Ermenegildo Zegna asks: what makes a man?
We live in liquid times. The choppy politics of both identity and place have washed hoary notions about what is certain. With deep fakes and shallow truths, now is the time for honesty and integrity. Fashion is taking note. ‘To me, this time is about being conscious. Being real. Don’t be afraid to say who you are – whoever you are,’ Ermenegildo Zegna’s artistic director Alessandro Sartori says. Zegna’s latest campaign is concerned not only with the cut of a cashmere blouson or the smarts of sustainable suiting but hopes to harness fashion’s ability to foster conversation. The question? What makes a man today.
Since Sartori graduated from Istituto Marangoni Milano in 1989, much has changed. The pace of fashion for one, the unexpected emergence of a constant feedback loop care of social media and, more exhilaratingly, the shift in attitude to use clothes to enhance a personality rather than use them as uniform. ‘I have noticed more of a sense of wanting to dress yourself in a way that shows who you are and it wasn’t always like that.’ Sartori’s A/W 2019 collection was inspired by life in perpetual motion; the show was staged inside Milan’s vast central station to illustrate the many paths crossed throughout a single day. The company is placing its product at the centre of a wider, more critical dialogue. ‘Borders keep being narrowed throughout the world. We felt the urge to advocate the power of openness and multiplicity,’ Sartori says.
The latest campaign, starring two-time Oscar winner Mahershala Ali, channels a new sincerity and sensuosity. It proffers a roll-call of men with something to say. ‘After a long time of presenting men without fear, I became more interested in a man who can talk about his emotions, his personality. How do we love, how fragile are we? It’s about sensitivity and sensibility. All of this is super important because we don’t dress machines,’ Sartori says. ‘We dress human beings.’
Sartori shifted his attitude after noting the vivid and unfeigned talk in the design studio. Millennials flood their dialogue with candidness and frequent self-reflection and this has impacted much of the fresh approach. ‘The studio is 50 per cent men and 50 per cent women and about a year ago we started to have more open discussions and I cannot tell you how many ideas – how many creative ideas – I got from it!’ he says. ‘When we show what we are going to do for the coming season, it’s not just a presentation now, it’s a conversation.’ In this mood, the campaign proposes masculinity as a state of mind, not a set of given rules. It places man in the outdoors, face down in the minutiae of the natural, awesome world.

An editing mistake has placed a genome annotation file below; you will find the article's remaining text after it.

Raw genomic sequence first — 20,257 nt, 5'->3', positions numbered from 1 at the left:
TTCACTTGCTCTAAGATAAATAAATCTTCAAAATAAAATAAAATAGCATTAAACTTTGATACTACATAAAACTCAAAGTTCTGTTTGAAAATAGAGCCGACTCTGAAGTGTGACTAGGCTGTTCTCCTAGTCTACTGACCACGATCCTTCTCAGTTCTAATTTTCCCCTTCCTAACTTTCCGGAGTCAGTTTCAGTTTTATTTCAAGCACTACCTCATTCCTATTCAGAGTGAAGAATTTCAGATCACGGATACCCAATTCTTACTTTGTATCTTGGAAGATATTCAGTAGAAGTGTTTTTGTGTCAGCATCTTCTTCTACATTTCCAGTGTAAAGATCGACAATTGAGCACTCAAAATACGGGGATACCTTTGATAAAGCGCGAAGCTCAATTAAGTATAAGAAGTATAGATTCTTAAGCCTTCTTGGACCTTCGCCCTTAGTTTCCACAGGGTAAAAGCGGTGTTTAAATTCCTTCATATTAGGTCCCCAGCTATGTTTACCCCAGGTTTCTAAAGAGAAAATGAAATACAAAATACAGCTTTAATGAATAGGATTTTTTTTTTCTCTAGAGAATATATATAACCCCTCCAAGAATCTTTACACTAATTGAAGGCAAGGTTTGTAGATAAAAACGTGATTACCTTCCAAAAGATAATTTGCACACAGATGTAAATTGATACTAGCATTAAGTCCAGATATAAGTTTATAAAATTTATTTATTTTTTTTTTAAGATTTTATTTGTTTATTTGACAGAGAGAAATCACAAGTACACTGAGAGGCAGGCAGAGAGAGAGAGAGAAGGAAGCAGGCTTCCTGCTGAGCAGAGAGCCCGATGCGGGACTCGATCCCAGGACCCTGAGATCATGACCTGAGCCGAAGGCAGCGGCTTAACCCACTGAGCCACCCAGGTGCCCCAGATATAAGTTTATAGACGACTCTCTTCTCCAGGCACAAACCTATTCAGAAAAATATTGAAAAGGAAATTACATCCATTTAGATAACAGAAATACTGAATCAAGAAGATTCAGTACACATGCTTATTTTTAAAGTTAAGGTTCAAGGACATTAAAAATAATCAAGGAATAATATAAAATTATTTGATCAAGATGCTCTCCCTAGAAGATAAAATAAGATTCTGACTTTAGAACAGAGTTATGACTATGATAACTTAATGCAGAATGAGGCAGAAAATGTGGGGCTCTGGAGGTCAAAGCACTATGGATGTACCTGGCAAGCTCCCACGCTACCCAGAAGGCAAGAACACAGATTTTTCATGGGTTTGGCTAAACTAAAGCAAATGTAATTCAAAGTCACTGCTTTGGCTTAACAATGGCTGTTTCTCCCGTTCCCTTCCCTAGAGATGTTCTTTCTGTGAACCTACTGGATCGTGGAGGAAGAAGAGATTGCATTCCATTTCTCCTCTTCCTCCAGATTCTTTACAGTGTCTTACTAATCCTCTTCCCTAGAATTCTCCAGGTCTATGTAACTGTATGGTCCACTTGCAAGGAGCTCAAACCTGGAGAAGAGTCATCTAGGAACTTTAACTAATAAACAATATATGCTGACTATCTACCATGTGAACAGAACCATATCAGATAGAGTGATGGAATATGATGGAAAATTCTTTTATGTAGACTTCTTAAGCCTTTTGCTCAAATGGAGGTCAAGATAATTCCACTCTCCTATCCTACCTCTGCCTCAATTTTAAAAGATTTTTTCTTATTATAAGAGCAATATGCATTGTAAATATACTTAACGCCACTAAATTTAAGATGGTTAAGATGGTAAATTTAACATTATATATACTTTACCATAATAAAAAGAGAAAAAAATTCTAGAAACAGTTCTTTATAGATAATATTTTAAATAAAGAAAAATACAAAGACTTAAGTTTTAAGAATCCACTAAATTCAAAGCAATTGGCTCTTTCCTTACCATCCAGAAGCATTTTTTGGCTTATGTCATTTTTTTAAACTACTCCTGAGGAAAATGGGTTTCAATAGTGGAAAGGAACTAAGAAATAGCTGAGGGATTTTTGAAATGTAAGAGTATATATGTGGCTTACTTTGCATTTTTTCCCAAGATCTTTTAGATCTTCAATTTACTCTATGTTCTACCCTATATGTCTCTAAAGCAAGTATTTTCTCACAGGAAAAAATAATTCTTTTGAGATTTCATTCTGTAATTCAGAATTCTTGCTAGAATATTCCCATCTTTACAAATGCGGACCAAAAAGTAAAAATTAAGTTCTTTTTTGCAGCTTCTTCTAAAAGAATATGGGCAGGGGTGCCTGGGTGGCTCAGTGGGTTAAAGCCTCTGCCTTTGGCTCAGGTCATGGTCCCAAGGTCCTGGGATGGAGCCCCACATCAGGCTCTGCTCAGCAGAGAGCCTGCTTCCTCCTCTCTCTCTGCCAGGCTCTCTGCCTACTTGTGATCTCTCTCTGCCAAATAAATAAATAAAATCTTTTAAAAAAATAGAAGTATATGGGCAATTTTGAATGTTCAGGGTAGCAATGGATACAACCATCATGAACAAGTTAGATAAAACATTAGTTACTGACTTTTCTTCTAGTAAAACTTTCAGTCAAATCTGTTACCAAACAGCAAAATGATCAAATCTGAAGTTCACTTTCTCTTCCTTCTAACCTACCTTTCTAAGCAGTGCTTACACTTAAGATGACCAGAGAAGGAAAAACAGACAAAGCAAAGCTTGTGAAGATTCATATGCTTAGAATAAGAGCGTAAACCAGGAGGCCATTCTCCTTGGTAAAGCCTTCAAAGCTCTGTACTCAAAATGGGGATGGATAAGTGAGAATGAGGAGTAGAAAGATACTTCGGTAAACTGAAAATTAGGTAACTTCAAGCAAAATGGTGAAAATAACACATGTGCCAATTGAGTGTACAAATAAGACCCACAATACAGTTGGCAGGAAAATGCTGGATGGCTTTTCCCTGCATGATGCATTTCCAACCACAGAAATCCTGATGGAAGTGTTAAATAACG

The environment is at the heart of Zegna. It is the only luxury brand to be vertically integrated and own the entire supply chain. In 1993 the group founded Oasi Zegna as a project to promote the work of its founder to transform mountain territory near the company’s wool mill in Trivero into a nature reserve by planting half a million trees in the late 1930s. In 2014, Zegna purchased the family run Achill Farm in Armidale, northern New South Wales, so they could support the struggling Australian farming industry. ‘Our sheep at Achill Farm are fed with organic food and then by the time their merino wool comes into the store as fully finished garments, there have been so many steps involved. Today we have bigger possibilities and we can use this full supply chain differently to really try and have zero waste. We are lucky to have it.’
For the coming season and beyond, the attitude is one of regeneration: re-use and resurrect. The call to action is #UseTheExisting. Suits are made entirely from wool remnants. Eco down jackets, quilted coats and long parkas are in recycled polyester. A knitted sweater is in salvaged cashmere. This approach is rooted in an openness to do traditional things differently. ‘It’s a mind-set that you have to change first. Then you have constraints, but little by little you can find solutions and new processes. Is it possible to have 100 per cent sustainable today? No, but we are working hard to explore how we can achieve this. If we can recycle and repurpose something three or five times that’s great. But what happens when there is still that 5 per cent left?’ Sartori asks. It’s curiosity that makes the man. §